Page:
and you will succeed. Share your experience and others will succeed with
you—and that’s what it’s all about.

Jeremy Porter is the founder of the blog Journalistics,
where a version of this story appeared.

 

Resumes — More KEY words

To comment: larry@larrylitwin.com

Thanks to careerbuilder.com printed in “Courier-Post” on Sunday, June 26, 2011, here are more resume hints. Key words:

1. created

2. increased

3. reduced

4. improved

5. developed

6. researched

7. accomplished

8. won

9. on time

10. under budget

Avoid THESE “empty, overused words:

1. outstanding

2. effective

3. strong

4. exceptional

5. good

6. excellent

7. driven

8. motivayed

9. seasoned

10. energetic

“Tell (hiring managers) what makes you the most profitable choice for the job and employers will tell you the best word of all — ‘hiredCheck out

 

Tips for the Job Hunter

This appeared in “Courier-Post” on Sunday, March 6, 2011. Read Eileen Smith’s full story at http://www.courierpostonline.com/article/20110306/NEWS01/103060347/How-job-seekers-got-hear-yes-?odyssey=tab|topnews|text|FRONTPAGE

[To comment: larry@larrylitwin.com]

TIPS FOR JOB HUNTING

Get the word out and tell people you are looking. Include former colleagues at every place you have ever worked, fellow members in clubs and business groups, former classmates, friends, neighbors and people at your house of worship.

Help others. Reach out if you learn of a job that might be a good match for someone else.

Press the flesh. Find ways to interact with other people at least five times a week. Attend meetings of professional groups. Go to parties. Hit the gym. Volunteer.

Print business cards with your name and contact information and hand them out to people you meet.

Set up a designated job search area in your home. You must have a phone with voice mail or an answering machine, a computer with Internet access and a good filing system.

Keep your energy up through exercise, healthy eating and meditation.

Ask other people for advice, even if they cannot offer you a job. Most folks genuinely want to help.

Set yourself apart from the pack. You might stop by to visit former clients and deliver a copy of your resume in person. Do not rely solely on the Internet to apply for jobs.

Use social media such as LinkedIn and Facebook to keep in touch. Show discretion, as prospective employers may be watching.

Follow up. Send thank you notes. If you do not get the job, ask what qualifications were the deciding factor for the person who was hired.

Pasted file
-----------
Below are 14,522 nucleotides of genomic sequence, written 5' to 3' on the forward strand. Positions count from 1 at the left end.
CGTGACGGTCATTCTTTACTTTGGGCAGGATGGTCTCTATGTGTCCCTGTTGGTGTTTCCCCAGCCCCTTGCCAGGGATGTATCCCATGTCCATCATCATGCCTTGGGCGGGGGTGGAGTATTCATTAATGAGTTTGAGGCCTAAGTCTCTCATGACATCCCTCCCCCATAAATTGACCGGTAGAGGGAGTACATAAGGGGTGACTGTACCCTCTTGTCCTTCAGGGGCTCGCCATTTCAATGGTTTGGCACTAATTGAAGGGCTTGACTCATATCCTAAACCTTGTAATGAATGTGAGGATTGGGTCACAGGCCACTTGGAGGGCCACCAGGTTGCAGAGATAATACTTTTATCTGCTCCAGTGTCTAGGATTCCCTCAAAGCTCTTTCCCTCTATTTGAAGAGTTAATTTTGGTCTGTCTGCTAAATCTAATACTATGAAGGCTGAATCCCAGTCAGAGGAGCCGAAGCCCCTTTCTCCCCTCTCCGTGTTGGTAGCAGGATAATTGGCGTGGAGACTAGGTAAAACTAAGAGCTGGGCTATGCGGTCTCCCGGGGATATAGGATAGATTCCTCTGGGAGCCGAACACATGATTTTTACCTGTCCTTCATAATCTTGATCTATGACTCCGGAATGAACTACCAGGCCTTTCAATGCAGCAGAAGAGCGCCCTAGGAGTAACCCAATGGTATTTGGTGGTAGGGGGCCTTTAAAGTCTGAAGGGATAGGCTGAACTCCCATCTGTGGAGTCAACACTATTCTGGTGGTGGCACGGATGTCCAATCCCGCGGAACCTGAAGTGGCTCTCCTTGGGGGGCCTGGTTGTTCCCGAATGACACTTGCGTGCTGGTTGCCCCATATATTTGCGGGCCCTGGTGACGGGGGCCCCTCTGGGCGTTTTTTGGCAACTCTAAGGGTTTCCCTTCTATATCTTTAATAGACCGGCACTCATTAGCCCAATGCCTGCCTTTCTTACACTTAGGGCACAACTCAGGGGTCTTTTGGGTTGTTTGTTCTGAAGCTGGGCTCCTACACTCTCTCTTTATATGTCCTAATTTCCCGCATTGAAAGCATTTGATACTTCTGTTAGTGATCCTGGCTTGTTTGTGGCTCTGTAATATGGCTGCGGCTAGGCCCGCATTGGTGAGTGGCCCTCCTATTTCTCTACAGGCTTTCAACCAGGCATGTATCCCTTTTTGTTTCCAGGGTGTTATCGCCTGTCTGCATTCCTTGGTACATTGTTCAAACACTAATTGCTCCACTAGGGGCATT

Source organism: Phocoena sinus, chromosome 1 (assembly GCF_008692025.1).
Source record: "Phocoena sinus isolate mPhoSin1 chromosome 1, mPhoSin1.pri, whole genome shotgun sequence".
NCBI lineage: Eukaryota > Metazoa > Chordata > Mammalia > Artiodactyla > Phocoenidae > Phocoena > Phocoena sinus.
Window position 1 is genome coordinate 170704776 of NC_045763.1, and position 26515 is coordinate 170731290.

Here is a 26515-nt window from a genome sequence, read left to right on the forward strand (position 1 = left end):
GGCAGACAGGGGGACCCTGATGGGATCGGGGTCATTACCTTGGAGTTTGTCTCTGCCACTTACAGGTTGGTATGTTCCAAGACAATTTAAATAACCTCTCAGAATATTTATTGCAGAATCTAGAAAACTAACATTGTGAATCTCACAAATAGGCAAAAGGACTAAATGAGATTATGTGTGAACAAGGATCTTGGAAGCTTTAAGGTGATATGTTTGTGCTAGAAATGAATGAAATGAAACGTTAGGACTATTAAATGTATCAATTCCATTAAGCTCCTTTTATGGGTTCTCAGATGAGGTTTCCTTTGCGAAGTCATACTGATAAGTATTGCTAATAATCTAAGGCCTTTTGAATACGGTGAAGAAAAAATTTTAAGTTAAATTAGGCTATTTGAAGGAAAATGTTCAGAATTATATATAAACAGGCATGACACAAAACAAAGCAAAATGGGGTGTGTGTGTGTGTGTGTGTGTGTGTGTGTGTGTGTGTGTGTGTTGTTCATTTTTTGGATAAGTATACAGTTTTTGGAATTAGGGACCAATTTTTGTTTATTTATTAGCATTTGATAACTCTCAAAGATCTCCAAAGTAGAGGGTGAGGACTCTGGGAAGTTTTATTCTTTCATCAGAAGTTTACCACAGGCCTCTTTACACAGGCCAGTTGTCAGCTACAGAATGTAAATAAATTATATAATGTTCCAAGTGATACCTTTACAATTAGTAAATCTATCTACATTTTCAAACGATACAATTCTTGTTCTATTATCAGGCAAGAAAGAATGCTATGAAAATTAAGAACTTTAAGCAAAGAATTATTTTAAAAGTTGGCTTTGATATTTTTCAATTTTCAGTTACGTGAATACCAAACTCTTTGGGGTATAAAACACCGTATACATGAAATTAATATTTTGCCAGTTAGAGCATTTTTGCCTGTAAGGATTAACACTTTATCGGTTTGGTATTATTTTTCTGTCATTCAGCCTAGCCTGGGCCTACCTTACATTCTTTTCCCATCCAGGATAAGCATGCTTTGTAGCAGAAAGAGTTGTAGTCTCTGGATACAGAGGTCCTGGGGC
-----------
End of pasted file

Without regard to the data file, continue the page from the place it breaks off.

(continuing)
For more on Thank You Notes, check out Chapter 15 in “The Public Relations Practitioner’s Playbook (See, www.larrylitwin.com. It is available in hard copy and for the Kindle, iPad and iPhone.)

[To comment: larry@larrylitwin.com]

Keep resume clutter free – Part 2

Kaitlin Madden is a writer and blogger for CareerBuilder.com and its job blog, The Work Buzz. This piece ran on Sunday Feb. 13. [To comment: larry@larrylitwin.com.] Last week: what NOT to put on your resume.

Appropriate resumé length is a pretty consistent subject of debate among human resources professionals. Some will tell you that your resumé should be one page, max; others will say no longer than two pages — or that it doesn’t matter either way. But there’s one thing that most resumé experts can agree on. No matter the length, resumé real estate is valuable, and only the most important and relevant information should be privy to this prime locale.

While only you can decide what is important enough for your resumé, there are a few things that definitely don’t belong there.

1. Your interests: Your resumé is a professional document, bottom line. “While I always find it amusing that you like rollerblading and good red wine, please don’t tell me this (on your resumé),” says Elizabeth Lions, author of “Recession Proof Yourself.” “I want work-related experience only.” In addition to being off-topic, a long list of outside interests and hobbies may cause a potential employer to worry that you’re over-committed — a definite red flag.

2. An objective statement: Objective statements that outline what you’re looking for in a job or employer are a waste of space. “As a career coach I’m constantly counseling clients to remove this paragraph because it takes up critical real estate on your resumé and (this information is) better discussed in your cover letter,” says Lisa quays, president of Seattle-based career coaching firm Career Woman Inc. “Don’t waste valuable space on your resumé with what I call a ‘fluff’ paragraph.”